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BLOG Famous Turkish Architects

15 January 2016 / Design


We'll explore some of Turkey's most famous architects, best known for their iconic works and lasting influence.

Turkey’s identity is strongly linked to its architecture. Tourists are spellbound by the grand Blue Mosque with its beautiful domes that took seven years to build, the Ottoman architecture throughout the Sultanahmed-Old City and the stunning water-front mansions along the Bosphorus.

Great Architect Sinan

The country’s most famous architect, otherwise known as the ‘Great Architect Sinan’ is the most significant name in Ottoman Turkish architecture. Mimar Sinan lived between 1490 and 1588 and during this time, his prolific 50-year career saw him design more than 250 of Turkish most famous structures including mosques, palaces, harems, chapels, tombs and schools.

Among his most renowned pieces of work include the Suleiman Mosque in Istanbul. His design creates a spectacular illusion showing the interior surfaces bathed in light and the central dome appearing almost weightless.

Today, Sinan still has a huge impact on the Turkish landscape but there are many other talented architects who are contributing to the country’s design ethos.

Contemporary architects

Billed as the ‘sexiest hotel’ the recently opened Adam and Eve hotel in Belek, Antalya was designed by Turkish national Eren Talu. The architect opted for a minimalistic palette but created the unique design with a range of coloured lights, floor to ceiling mirrors and hidden sound systems. Guests first get a glimpse of the stylish design on entering the dazzling atrium featuring a large bar with white sitting beds and a ceiling with thousands of hand-laid glass mosaic pieces. Other spaces feature a more laid back and simple design. The 500 plus guest rooms are located in a block perpendicular to the coastline. There are private villas, townhouses and studios in separate buildings and to provide a room with a view, along the beach Talu planted an orchard of apple trees. Overall, it is Talu’s flair for drama and detailing that make his creations stand out buildings in Turkey.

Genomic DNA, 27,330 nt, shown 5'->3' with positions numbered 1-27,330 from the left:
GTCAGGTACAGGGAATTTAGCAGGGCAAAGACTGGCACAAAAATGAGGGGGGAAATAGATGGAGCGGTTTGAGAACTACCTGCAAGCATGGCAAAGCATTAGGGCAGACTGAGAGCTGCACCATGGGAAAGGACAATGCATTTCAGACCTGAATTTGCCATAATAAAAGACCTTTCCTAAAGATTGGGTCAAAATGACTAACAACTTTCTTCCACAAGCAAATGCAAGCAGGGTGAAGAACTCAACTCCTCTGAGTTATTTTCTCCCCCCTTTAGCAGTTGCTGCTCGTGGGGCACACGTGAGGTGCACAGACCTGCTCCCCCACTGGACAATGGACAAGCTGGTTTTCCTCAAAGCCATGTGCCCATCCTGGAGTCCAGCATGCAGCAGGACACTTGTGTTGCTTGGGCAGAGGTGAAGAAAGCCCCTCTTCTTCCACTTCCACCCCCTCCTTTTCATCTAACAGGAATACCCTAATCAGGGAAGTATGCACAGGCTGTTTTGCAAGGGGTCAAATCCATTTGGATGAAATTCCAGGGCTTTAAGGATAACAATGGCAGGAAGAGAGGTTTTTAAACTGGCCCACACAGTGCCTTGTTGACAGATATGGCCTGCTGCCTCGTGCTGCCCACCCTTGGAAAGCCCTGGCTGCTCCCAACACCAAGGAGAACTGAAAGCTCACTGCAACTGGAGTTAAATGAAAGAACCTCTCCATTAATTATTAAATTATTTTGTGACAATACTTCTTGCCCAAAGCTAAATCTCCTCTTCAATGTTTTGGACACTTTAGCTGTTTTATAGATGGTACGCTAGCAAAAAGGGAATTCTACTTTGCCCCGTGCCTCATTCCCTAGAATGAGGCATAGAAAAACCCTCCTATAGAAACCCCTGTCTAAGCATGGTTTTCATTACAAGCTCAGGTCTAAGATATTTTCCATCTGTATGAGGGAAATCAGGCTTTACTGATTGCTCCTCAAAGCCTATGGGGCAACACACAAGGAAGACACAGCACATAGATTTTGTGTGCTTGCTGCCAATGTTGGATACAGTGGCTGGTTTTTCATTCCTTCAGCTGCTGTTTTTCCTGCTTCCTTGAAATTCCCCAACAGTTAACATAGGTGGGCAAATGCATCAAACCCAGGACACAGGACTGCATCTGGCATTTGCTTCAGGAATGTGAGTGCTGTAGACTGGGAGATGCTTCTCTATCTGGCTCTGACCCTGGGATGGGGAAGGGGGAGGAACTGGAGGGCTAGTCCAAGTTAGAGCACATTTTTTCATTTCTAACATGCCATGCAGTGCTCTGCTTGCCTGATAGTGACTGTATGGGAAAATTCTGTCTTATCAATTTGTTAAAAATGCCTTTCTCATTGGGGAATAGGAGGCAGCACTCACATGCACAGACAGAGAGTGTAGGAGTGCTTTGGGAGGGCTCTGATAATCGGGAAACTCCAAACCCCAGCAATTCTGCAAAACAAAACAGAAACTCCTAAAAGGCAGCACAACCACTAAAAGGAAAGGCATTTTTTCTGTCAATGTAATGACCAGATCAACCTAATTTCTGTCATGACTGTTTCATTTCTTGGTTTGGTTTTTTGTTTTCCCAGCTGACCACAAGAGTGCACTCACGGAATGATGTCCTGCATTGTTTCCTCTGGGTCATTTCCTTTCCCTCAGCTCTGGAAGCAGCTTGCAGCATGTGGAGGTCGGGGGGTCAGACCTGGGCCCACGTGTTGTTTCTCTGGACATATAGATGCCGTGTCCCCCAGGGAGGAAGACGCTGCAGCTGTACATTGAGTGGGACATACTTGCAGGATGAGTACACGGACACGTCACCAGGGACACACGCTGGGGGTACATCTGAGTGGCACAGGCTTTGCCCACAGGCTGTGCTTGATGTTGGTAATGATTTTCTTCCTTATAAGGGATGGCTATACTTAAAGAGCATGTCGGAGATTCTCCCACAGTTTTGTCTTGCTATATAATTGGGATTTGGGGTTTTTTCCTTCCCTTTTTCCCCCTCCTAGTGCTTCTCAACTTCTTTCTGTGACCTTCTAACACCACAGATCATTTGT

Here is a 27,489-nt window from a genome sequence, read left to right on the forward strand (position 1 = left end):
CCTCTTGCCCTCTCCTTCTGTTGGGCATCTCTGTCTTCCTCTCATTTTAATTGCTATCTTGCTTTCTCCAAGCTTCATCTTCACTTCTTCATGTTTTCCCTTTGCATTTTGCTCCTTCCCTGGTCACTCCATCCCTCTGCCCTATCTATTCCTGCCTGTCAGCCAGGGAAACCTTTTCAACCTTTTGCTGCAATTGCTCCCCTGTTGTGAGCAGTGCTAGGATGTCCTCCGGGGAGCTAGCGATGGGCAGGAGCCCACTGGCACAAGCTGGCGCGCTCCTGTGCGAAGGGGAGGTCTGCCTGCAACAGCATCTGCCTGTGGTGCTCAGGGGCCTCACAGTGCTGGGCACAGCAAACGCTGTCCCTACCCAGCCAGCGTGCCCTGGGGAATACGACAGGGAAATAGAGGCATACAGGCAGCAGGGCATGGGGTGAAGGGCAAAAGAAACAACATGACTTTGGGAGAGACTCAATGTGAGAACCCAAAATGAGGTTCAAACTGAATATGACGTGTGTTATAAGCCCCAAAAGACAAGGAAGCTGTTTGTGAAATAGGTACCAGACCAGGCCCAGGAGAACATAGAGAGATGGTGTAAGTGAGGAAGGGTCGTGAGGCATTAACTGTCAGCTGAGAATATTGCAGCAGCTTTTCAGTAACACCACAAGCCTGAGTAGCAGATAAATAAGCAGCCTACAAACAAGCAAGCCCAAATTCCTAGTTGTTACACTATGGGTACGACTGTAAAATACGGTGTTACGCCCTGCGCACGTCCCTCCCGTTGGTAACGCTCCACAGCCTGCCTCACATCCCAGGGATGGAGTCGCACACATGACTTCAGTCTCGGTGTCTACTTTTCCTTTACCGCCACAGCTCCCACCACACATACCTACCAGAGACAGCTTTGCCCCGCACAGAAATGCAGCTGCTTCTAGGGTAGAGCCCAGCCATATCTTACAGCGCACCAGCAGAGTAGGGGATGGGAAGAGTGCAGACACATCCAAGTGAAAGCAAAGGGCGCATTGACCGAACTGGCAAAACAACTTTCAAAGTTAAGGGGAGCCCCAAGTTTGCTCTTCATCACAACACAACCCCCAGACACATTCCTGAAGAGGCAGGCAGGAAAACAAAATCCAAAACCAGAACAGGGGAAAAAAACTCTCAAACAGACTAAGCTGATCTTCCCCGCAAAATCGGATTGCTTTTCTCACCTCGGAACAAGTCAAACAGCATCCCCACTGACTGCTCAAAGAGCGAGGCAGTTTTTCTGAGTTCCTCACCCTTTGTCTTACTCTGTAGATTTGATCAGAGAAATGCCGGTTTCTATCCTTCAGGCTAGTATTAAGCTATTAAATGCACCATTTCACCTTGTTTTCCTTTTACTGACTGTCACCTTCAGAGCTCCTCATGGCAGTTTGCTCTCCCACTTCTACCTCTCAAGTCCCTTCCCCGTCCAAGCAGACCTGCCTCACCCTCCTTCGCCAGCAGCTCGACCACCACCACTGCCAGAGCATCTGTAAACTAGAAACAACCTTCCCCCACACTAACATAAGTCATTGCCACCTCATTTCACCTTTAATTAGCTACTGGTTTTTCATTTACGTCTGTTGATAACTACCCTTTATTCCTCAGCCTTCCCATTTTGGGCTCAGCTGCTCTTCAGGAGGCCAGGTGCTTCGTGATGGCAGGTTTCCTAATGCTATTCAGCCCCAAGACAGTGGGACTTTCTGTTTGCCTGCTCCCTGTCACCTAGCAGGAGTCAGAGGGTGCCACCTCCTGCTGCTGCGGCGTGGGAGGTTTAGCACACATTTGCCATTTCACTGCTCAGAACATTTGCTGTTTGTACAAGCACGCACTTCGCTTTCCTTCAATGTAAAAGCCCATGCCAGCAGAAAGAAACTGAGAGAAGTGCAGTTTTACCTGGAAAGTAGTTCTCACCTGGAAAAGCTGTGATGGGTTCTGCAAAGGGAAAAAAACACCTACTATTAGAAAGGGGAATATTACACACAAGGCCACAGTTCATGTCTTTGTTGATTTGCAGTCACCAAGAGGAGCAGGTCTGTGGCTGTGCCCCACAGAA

Home and abroad

Turkish architects are making a name for themselves in many of the major cities worldwide. Global Architectural Development (GAD) is an award winning company, based in Istanbul and New York, that specializes in architectural practice, research and concept design since 1985. Owned by Turkish Gokhan Avcioglu, GAD’s belief is that contemporary architecture is influenced by software, consumer habits and behaviors. This means that they approach each new project from a holistic perspective and create innovative approach to new design.

GAD has designed a wide range of assignments from small scale private home projects through to an urban masterplan. The architects are behind many highly recognised public facilities, such as cultural centers as well as apartment buildings, offices and hotels. The company’s work can be seen in Istanbul, Bodrum, New Jersey, New York City, Washington, Virginia and Connecticut.

Future projects